• It was only if the above pre-conditions were met, that the Indian Government was made responsible for Putting into operation in consultation with the Commission of the Security Council a plan for withdrawing Indian forces from J&K; ii. Reducing them progressively to the minimum strength for the support of the civil power for maintaining law and order; and iii. Holding of a plebiscite on the question of accession of J&K State to India or Pakistan.

Pakistan has been unable to secure the withdrawal of its tribesman or nationals from J&K. It continues to occupy territories that belonged to the erstwhile J&K princely state under Maharaja Hari Singh before 1947. Pakistan has also been unable to prevent a) terror groups from using its sovereign territory for intrusion into J&K and b) such elements giving material aid to those fighting in J&K. Pakistan has not fulfilled its responsibilities without which, the Commission of the UN Security Council will be unable to express satisfaction about the ground situation.

Fourth, in accordance with the UNSC resolutions 1948, is it necessary to conduct a plebiscite for finding a resolution to the J&K situation?

No. Conducting a plebiscite, under the UNSC resolutions 1948, is not a legal and justified option as it would nullify the choice exercised, on the state’s behalf, by the representative of the erstwhile princely state of J&K, in accordance with the power given to him by the GoI Act, 1935 and the Indian Independence Act, 1947, legally (instrument of accession) in favour of the dominion of India. Exercising a plebiscite to resolve only the J&K situation, which did not have any special status before 1947 under the British, will bring into question the rationale used in the two acts above including the unilateral decision on provinces to accede to independent India, the creation of Pakistan through the partition of British India and the subsequent accession of the princely states. All these decisions will have to be made through a plebiscite and it will be impractical and impossible under current circumstances to revisit history.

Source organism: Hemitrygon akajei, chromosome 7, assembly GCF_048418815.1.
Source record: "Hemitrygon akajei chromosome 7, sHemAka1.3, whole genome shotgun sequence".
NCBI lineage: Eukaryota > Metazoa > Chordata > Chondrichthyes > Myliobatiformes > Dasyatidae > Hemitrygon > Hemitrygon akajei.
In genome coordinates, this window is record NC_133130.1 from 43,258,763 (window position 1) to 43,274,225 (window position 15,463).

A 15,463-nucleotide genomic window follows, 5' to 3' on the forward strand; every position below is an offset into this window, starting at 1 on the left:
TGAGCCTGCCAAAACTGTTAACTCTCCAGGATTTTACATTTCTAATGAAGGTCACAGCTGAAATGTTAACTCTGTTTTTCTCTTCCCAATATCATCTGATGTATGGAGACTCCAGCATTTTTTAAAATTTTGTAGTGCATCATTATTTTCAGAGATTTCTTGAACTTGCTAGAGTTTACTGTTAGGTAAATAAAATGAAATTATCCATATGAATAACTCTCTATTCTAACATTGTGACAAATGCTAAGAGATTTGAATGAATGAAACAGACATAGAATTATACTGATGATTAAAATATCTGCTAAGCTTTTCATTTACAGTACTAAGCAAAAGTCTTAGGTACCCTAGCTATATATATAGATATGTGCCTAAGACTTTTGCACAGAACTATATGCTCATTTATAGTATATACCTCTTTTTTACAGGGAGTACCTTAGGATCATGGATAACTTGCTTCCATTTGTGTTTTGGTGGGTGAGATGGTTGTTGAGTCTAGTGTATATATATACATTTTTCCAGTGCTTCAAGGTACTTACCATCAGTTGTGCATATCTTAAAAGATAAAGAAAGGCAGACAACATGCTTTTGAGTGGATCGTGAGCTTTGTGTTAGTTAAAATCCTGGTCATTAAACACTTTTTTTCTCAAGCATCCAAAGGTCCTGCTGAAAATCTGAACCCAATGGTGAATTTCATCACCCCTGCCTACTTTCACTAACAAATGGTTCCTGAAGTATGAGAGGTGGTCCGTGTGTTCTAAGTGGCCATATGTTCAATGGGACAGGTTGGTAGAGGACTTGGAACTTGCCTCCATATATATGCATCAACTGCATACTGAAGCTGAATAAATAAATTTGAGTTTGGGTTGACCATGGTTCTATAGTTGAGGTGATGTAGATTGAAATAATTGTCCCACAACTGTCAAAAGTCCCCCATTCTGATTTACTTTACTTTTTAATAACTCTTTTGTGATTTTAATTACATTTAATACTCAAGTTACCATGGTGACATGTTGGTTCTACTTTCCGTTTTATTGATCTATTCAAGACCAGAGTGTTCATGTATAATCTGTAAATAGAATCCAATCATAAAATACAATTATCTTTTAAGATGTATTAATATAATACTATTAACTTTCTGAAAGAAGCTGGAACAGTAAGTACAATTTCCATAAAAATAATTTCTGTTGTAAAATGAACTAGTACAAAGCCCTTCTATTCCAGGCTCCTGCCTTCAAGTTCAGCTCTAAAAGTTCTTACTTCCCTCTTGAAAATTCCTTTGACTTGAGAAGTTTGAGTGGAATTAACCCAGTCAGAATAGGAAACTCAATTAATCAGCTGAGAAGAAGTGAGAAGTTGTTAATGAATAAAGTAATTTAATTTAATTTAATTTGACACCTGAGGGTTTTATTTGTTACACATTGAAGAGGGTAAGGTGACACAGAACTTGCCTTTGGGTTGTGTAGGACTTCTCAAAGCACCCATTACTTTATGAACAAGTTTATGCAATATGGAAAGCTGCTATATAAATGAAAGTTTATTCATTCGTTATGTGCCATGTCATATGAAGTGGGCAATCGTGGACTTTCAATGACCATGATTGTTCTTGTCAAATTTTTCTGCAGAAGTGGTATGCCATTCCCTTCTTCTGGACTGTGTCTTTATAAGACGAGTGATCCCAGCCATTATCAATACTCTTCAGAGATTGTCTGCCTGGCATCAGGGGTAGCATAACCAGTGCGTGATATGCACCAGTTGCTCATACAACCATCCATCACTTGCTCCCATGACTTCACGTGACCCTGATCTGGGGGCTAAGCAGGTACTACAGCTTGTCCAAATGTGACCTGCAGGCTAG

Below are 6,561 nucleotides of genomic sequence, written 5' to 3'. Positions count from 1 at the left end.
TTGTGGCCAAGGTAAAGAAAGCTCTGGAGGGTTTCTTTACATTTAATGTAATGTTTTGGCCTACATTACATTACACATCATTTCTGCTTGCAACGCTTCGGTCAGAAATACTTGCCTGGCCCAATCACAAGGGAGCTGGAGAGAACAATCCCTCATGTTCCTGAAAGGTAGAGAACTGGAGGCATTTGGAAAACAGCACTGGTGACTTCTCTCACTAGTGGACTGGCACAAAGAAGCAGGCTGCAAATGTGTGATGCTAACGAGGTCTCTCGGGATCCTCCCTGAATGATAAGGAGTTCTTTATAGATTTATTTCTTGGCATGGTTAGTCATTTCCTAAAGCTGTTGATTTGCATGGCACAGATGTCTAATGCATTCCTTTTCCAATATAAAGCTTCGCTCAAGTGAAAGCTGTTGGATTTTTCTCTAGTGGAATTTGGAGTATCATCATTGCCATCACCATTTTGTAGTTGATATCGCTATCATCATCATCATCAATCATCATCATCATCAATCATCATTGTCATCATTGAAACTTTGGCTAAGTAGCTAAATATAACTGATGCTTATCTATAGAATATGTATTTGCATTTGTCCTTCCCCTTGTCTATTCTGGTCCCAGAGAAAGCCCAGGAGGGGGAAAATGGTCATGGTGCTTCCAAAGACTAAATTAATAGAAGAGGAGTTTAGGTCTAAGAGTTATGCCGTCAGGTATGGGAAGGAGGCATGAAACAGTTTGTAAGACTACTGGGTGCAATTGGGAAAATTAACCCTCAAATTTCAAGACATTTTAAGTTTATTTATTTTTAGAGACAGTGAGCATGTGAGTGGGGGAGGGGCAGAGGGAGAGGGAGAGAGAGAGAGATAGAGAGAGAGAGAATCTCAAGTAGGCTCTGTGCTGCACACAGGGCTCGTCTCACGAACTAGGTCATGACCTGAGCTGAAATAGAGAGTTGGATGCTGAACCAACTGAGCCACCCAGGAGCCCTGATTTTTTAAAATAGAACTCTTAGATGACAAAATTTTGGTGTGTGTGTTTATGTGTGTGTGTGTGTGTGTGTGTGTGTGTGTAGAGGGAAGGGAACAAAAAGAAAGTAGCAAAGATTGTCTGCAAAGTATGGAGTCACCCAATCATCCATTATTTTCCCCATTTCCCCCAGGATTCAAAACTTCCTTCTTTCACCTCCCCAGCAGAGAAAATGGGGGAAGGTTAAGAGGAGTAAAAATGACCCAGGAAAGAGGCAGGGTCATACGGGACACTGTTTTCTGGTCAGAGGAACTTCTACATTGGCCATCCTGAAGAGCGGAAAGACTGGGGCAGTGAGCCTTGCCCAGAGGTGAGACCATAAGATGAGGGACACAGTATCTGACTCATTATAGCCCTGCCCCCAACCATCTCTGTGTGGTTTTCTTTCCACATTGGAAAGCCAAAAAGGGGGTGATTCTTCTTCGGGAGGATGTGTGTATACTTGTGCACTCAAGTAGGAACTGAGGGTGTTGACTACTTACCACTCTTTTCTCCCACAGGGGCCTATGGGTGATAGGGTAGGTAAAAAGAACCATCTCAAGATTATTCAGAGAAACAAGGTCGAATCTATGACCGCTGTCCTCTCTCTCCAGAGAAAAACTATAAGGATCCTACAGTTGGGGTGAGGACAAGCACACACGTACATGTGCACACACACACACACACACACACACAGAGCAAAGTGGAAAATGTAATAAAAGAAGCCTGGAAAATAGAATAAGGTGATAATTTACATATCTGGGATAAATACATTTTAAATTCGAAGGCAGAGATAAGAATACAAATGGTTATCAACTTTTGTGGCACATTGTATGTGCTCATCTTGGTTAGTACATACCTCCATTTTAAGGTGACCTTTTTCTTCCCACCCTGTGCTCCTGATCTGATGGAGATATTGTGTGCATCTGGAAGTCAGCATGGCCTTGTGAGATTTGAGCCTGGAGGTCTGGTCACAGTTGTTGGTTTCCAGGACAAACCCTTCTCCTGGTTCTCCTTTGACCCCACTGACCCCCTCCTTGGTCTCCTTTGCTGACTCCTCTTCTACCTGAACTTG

Fifth, can Pakistan argue legally, as Shireen Mazari has done recently, that the Almaty Declaration of 4 June 2002[xxiv] is relevant to J&K?

No. Pakistan cannot argue legally that the principle of “self-determination”, included in the Almaty Declaration, as distinct from terrorism, is relevant to J&K as the representative of the erstwhile princely State had legally acceded to India. On the contrary, by arguing in such a manner, Pakistan is scoring a self-goal as the “right to self-determination” is legally relevant for people residing in those territories of Kashmir presently occupied forcefully by Pakistan. Non-State Actors operating from territories under Pakistan’s control have been responsible for fuelling violence in legally held Indian Territory of J&K. The Pakistan State has to be held responsible for allowing the use of territory under its control by groups promoting terror activities.

Sixth, can Pakistan invite a UNHCHR team to assess the ground situation in PoK, request the UN to establish a Commission of Inquiry and send the UNMOGIP and other independent observers to investigate Human Rights situation in India’s J&K?